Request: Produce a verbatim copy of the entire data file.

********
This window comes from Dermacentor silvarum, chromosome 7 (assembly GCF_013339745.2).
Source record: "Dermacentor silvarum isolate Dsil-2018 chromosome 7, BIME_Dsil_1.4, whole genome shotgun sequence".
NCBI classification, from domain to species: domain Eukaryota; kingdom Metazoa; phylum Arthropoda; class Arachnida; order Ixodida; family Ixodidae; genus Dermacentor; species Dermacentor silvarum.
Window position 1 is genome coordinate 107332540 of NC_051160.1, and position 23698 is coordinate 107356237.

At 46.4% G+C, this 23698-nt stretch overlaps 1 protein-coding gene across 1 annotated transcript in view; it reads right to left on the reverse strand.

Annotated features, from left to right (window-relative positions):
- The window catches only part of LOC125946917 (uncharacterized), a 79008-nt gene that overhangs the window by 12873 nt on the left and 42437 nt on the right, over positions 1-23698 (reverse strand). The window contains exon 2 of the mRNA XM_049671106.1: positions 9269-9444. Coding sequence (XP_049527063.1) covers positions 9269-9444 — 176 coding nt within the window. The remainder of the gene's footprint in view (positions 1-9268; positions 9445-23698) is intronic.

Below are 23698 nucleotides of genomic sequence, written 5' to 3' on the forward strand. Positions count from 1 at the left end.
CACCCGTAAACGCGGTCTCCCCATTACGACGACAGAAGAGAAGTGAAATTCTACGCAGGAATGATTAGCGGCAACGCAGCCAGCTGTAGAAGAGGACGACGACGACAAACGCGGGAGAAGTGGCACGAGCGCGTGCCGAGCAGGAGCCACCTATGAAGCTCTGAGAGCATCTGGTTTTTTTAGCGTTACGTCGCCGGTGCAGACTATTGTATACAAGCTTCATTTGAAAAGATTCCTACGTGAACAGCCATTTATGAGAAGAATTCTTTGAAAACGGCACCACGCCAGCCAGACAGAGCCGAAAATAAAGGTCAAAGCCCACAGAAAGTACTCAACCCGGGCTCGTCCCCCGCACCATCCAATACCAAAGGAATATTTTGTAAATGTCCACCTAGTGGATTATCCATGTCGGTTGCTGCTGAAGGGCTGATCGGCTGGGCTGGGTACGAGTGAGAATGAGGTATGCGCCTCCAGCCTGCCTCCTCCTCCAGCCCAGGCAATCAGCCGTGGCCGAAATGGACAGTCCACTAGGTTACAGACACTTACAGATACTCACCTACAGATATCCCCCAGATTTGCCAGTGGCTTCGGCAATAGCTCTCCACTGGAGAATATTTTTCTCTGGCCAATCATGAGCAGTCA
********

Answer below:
This window comes from Dermacentor silvarum, chromosome 7 (assembly GCF_013339745.2).
Source record: "Dermacentor silvarum isolate Dsil-2018 chromosome 7, BIME_Dsil_1.4, whole genome shotgun sequence".
NCBI classification, from domain to species: domain Eukaryota; kingdom Metazoa; phylum Arthropoda; class Arachnida; order Ixodida; family Ixodidae; genus Dermacentor; species Dermacentor silvarum.
Window position 1 is genome coordinate 107332540 of NC_051160.1, and position 23698 is coordinate 107356237.

At 46.4% G+C, this 23698-nt stretch overlaps 1 protein-coding gene across 1 annotated transcript in view; it reads right to left on the reverse strand.

Annotated features, from left to right (window-relative positions):
- The window catches only part of LOC125946917 (uncharacterized), a 79008-nt gene that overhangs the window by 12873 nt on the left and 42437 nt on the right, over positions 1-23698 (reverse strand). The window contains exon 2 of the mRNA XM_049671106.1: positions 9269-9444. Coding sequence (XP_049527063.1) covers positions 9269-9444 — 176 coding nt within the window. The remainder of the gene's footprint in view (positions 1-9268; positions 9445-23698) is intronic.

Below are 23698 nucleotides of genomic sequence, written 5' to 3' on the forward strand. Positions count from 1 at the left end.
CACCCGTAAACGCGGTCTCCCCATTACGACGACAGAAGAGAAGTGAAATTCTACGCAGGAATGATTAGCGGCAACGCAGCCAGCTGTAGAAGAGGACGACGACGACAAACGCGGGAGAAGTGGCACGAGCGCGTGCCGAGCAGGAGCCACCTATGAAGCTCTGAGAGCATCTGGTTTTTTTAGCGTTACGTCGCCGGTGCAGACTATTGTATACAAGCTTCATTTGAAAAGATTCCTACGTGAACAGCCATTTATGAGAAGAATTCTTTGAAAACGGCACCACGCCAGCCAGACAGAGCCGAAAATAAAGGTCAAAGCCCACAGAAAGTACTCAACCCGGGCTCGTCCCCCGCACCATCCAATACCAAAGGAATATTTTGTAAATGTCCACCTAGTGGATTATCCATGTCGGTTGCTGCTGAAGGGCTGATCGGCTGGGCTGGGTACGAGTGAGAATGAGGTATGCGCCTCCAGCCTGCCTCCTCCTCCAGCCCAGGCAATCAGCCGTGGCCGAAATGGACAGTCCACTAGGTTACAGACACTTACAGATACTCACCTACAGATATCCCCCAGATTTGCCAGTGGCTTCGGCAATAGCTCTCCACTGGAGAATATTTTTCTCTGGCCAATCATGAGCAGTCA